I don't want headphones so in-sensitive like the HE5 that almost nothing can drive. But I don't like that so many full size headphones are so sensitive than all DAPs hiss with them, that volume level 1 is already too loud for some peaceful listening. Something of moderate sensitivity that doesn't hiss with even the noisiest of amps, allows very fine control of volume at the low side with most amps, but can still be played fine on most DAPs would be great.

Fourth - Durability:
Headphones need to be able to withstand use. No snapping in half on people with big heads. User replaceable/removable cord for people who stand up while stepping on the cord or roll over it with their chair. Easy to clean/replace earpads. All things to help it last long and users can spend minimally to keep things as good as new. This is especially important as you go up to more expensive models.
post #89 of 177
Must sound good, now I'm not the pickiest person, but overly bloated and mushy sound just wrecks the work your listening to. Now I do like my sound to be colored, but I don't like it totally different that what it was intended to sound like.

Comfort very important. I love the sound of my sr-80's but they are painful on the ear over extended periods of time. My Bayer dt-770 fir way better and sound better, but are a hassle to move around... anywhere other than the place I usually use them.

Over all just a good sounding, not god awful looking, and comfortable headphone wins the day. It does not need to sound perfect, just better than all the garbage that is pushed everywhere you look at a good price point that won't take away from the money you use to keep your library flowing with new flavors.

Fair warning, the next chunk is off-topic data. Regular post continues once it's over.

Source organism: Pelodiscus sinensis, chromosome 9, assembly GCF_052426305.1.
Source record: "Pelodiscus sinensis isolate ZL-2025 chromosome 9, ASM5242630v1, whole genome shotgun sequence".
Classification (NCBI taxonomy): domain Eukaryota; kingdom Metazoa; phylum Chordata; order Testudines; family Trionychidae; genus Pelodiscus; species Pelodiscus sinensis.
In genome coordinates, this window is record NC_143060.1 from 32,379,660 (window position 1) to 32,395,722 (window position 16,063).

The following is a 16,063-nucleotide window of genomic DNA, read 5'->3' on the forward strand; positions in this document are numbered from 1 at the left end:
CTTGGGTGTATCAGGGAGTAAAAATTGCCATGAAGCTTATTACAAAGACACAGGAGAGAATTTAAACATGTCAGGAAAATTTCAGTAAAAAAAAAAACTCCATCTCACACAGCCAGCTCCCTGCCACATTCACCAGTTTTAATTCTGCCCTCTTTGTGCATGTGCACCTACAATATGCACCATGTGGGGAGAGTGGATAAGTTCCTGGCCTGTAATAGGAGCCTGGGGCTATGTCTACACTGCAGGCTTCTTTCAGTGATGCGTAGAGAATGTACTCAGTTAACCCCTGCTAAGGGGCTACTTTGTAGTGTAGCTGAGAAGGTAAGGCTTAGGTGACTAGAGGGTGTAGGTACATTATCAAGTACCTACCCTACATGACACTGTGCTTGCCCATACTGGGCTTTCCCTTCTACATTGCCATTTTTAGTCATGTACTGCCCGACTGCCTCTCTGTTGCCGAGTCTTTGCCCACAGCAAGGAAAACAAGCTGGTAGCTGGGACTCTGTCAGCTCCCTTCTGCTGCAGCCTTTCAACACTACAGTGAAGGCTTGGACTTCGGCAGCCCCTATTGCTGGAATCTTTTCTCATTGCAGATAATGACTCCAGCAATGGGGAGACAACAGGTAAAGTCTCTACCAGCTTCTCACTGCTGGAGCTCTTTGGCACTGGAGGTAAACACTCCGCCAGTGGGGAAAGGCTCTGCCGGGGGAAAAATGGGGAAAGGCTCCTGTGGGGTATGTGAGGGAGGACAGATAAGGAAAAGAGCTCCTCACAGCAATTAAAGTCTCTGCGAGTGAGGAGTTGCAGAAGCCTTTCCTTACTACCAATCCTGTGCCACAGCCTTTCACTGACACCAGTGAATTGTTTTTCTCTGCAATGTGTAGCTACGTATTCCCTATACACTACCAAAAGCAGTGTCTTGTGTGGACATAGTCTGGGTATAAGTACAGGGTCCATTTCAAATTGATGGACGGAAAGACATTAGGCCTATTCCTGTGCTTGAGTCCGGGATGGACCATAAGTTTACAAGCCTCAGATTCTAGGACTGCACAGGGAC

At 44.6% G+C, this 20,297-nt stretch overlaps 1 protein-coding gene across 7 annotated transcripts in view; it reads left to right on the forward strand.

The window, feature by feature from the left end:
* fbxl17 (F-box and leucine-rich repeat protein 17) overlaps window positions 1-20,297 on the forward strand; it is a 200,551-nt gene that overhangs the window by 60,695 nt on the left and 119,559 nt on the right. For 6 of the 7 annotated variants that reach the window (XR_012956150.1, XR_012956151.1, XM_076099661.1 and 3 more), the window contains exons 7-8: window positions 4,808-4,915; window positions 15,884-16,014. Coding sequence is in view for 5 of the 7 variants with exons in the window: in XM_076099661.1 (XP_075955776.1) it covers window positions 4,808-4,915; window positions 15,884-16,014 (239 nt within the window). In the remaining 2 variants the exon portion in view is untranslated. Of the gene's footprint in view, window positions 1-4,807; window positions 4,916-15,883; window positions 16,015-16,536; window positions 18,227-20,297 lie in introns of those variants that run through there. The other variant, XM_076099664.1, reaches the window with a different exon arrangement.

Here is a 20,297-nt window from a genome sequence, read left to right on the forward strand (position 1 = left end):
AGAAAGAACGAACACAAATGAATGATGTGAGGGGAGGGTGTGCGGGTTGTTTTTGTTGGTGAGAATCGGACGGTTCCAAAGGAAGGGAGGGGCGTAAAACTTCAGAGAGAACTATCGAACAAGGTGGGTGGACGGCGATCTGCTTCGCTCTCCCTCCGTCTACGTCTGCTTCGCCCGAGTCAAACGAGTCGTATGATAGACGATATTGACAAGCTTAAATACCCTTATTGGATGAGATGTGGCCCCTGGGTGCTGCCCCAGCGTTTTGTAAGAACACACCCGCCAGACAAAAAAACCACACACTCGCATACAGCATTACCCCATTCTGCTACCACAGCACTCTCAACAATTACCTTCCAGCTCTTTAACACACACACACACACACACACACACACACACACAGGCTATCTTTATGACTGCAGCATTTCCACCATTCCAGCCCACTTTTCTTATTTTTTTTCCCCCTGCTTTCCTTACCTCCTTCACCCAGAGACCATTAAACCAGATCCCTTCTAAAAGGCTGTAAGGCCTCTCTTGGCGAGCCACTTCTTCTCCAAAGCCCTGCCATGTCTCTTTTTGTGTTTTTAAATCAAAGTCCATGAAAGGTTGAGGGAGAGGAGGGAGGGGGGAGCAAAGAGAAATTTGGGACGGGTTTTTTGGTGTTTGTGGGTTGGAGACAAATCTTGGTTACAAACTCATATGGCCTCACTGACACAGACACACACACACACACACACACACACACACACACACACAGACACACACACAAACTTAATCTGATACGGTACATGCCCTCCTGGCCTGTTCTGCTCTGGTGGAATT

post #90 of 177
3 things to consider when buying headphones: comfort, sound quality, build quality. Talking about comfort, this is by far the most important factor to look in a headphone. If the headphone sounds so good but fails to deliver in the comfort department, i would not buy it. In sound quality, the low frequency is the most important factor since this is the part of music where you get to enjoy,feel, and move your body from side to side. The highs and mids should also be balanced equally. I also look for headphones that don't distort across all frequencies regardless of volume. Build quality is very important also because it can give you peace of mind. Imagine something that sounds amazing but has a cheap build quality to it. You feel uneasy because you never know when its gonna break or how long is the lifespan of it. Price is important but not as much as the 3 factors stated above. I would love to try these headphones to see if they live up to the hype of marketing and really deliver what is stated in your website. As a korean based company, I would expect them to have good build quality and can withstand wear and tear daily. So please send me something to love.